Q: Sister died owning mortgage on house we shared 35 yrs. I want to stay. I’m not on deed. What to do?
I am personal representative for her estate. If I have to qualify for mortgage in my name I am afraid I would not (bad credit). I have kept up the payments
A: I am sorry for your loss. If your sister passed away owning a home, the home, depending on how it's titled, has to go through probate. If you are the only sibling, no spouse, and none of your parents are alive and she didn't have any children, then you can rightfully inherit the house. However, you should transfer the home into your name by way of a deed. This is a cleaner way of doing things. As for the mortgage, the Garn-St. Germain Depository Institutions Act of 1982 prevents the mortgage company from interfering with the mortgage. You don't need to refinance the home. Just make sure you can handle the payments. Good luck and take care!
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A: Once the time period for creditor claims has passed (6 months), the Personal Representative can file an account with the court and as soon as that is approved, deed the property to the heir(s).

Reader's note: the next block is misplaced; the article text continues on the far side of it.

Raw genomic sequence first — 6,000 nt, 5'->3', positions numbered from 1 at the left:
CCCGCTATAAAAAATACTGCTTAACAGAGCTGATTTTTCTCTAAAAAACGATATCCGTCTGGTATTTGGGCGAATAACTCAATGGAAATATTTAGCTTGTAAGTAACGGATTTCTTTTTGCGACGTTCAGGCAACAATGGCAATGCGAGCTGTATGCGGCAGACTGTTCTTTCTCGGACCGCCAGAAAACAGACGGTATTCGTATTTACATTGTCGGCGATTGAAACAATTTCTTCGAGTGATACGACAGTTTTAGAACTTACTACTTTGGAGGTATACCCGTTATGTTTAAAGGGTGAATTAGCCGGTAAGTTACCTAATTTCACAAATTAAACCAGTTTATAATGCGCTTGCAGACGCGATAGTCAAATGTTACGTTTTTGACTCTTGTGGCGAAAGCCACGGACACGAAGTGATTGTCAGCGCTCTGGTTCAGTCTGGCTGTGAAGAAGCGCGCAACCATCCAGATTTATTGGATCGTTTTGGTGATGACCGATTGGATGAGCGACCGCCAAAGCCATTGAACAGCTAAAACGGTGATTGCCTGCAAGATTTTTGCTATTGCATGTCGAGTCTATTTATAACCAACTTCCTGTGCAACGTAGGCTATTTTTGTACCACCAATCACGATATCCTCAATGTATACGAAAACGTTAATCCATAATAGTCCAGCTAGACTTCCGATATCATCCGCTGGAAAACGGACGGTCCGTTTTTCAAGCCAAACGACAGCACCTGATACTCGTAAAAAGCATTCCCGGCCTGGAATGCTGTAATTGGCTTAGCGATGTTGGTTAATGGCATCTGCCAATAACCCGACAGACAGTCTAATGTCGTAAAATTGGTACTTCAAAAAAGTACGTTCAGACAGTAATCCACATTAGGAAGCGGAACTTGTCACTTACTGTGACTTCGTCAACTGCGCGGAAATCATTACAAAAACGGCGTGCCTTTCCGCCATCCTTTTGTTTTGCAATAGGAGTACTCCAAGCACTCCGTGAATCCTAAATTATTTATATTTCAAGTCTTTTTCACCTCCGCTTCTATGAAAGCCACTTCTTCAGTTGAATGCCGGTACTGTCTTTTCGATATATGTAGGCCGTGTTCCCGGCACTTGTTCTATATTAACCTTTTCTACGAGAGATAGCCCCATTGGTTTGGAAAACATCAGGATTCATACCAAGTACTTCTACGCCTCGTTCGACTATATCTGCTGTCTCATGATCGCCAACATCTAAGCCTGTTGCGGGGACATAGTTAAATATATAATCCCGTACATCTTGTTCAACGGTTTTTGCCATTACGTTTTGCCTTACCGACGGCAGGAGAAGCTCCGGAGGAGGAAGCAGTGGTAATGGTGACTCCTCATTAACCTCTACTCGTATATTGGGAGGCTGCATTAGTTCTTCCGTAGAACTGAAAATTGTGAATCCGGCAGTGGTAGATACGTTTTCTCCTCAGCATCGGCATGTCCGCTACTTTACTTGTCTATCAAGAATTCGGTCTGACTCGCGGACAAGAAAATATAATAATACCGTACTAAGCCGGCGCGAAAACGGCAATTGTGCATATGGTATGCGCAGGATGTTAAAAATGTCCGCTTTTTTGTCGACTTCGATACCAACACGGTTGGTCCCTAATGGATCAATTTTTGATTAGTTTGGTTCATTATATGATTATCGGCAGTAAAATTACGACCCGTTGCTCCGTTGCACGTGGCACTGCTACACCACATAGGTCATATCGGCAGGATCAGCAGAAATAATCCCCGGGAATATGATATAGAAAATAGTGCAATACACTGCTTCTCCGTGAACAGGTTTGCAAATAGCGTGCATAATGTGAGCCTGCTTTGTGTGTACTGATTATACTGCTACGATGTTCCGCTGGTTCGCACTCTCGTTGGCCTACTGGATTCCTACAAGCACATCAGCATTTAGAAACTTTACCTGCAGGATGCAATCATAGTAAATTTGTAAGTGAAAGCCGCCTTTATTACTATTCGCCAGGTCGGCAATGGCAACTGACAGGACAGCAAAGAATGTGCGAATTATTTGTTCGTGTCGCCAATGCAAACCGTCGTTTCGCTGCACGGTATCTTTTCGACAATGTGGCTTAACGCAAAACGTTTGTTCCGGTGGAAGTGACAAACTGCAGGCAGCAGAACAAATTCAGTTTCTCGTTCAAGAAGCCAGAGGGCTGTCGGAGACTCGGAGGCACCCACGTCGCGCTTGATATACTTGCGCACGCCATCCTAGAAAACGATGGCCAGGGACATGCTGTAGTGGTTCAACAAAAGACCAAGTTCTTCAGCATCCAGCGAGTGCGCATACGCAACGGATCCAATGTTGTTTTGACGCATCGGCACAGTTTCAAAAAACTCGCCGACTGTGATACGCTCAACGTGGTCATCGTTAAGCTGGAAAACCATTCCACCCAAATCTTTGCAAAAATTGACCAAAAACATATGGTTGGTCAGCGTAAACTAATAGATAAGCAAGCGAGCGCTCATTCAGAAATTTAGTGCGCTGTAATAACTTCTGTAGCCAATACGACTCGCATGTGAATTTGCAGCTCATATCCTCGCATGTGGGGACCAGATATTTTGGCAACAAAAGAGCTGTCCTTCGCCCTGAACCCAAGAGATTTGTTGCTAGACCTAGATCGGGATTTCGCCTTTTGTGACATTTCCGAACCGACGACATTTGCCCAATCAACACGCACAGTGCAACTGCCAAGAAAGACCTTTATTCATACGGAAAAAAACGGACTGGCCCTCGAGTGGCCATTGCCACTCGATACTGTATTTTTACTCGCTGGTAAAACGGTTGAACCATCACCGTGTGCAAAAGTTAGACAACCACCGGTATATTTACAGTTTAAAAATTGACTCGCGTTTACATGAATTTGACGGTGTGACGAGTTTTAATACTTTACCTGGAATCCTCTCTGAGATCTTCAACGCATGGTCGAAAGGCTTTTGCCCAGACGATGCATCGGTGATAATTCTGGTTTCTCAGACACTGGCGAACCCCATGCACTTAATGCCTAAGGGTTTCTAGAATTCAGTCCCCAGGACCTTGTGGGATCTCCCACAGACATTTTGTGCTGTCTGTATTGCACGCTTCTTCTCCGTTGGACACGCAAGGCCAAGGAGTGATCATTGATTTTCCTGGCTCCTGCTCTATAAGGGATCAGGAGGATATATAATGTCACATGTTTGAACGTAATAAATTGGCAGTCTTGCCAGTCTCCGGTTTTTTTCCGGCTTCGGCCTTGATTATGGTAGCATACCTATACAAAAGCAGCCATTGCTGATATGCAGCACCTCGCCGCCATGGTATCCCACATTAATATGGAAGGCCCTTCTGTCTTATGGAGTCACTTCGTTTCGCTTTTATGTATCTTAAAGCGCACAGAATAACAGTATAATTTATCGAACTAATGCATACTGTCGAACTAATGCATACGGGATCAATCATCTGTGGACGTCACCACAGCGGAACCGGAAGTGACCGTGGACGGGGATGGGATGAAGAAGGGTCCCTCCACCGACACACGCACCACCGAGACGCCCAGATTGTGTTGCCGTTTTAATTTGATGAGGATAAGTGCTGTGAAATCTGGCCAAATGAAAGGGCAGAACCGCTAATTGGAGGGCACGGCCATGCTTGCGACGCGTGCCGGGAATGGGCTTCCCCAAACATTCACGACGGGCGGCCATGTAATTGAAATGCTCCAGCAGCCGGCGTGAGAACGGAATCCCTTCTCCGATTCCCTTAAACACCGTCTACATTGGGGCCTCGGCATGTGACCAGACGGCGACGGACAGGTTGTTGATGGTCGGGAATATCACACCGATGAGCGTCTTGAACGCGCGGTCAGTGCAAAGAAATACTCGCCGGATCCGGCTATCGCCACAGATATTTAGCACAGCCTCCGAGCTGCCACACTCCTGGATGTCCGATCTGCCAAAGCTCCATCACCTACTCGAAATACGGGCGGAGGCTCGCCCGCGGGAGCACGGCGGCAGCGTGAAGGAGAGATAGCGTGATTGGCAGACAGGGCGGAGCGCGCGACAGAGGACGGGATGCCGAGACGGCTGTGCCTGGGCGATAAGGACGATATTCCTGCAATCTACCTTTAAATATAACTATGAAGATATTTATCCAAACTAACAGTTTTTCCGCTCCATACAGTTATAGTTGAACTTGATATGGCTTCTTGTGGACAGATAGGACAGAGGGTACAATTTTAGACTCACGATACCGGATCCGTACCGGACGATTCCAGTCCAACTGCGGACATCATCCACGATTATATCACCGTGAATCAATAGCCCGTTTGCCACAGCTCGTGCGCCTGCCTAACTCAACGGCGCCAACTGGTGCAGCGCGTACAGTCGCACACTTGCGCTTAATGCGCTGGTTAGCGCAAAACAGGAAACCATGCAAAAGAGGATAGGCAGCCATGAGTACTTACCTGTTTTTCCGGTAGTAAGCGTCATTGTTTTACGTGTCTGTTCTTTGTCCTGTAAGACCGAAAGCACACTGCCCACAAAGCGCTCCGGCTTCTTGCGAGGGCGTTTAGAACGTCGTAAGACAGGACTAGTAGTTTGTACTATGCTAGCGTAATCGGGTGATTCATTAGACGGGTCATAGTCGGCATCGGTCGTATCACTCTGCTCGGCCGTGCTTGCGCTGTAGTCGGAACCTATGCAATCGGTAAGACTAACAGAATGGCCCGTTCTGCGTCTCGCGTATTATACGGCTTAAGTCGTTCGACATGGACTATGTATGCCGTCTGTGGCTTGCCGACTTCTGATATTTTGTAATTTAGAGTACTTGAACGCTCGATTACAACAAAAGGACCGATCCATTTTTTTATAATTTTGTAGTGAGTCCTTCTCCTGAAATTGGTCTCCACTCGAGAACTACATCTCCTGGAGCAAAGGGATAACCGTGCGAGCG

Your post doesn't indicate whether or not there are other heirs, but once the estate is ready to disburse the Personal Representative files an account (or final report) showing how the estate assets will be given out and then does the deed. My firm regularly does these kinds of deeds, as do many other attorneys in this state.
If there are no creditors or other heirs who need to be paid off then a person inheriting property from a relative can lawfully "assume" the mortgage without need to formally refinance. As another attorney noted, this comes from a federal law that allows assumptions in certain cases.
In most cases the person inheriting the property (if they don't want to or can't refinance) would reach out to the existing lender and provide them with the death certificate and copy of the new deed out of the estate.
While not legal advice or a promise to represent, I hope that this helps!
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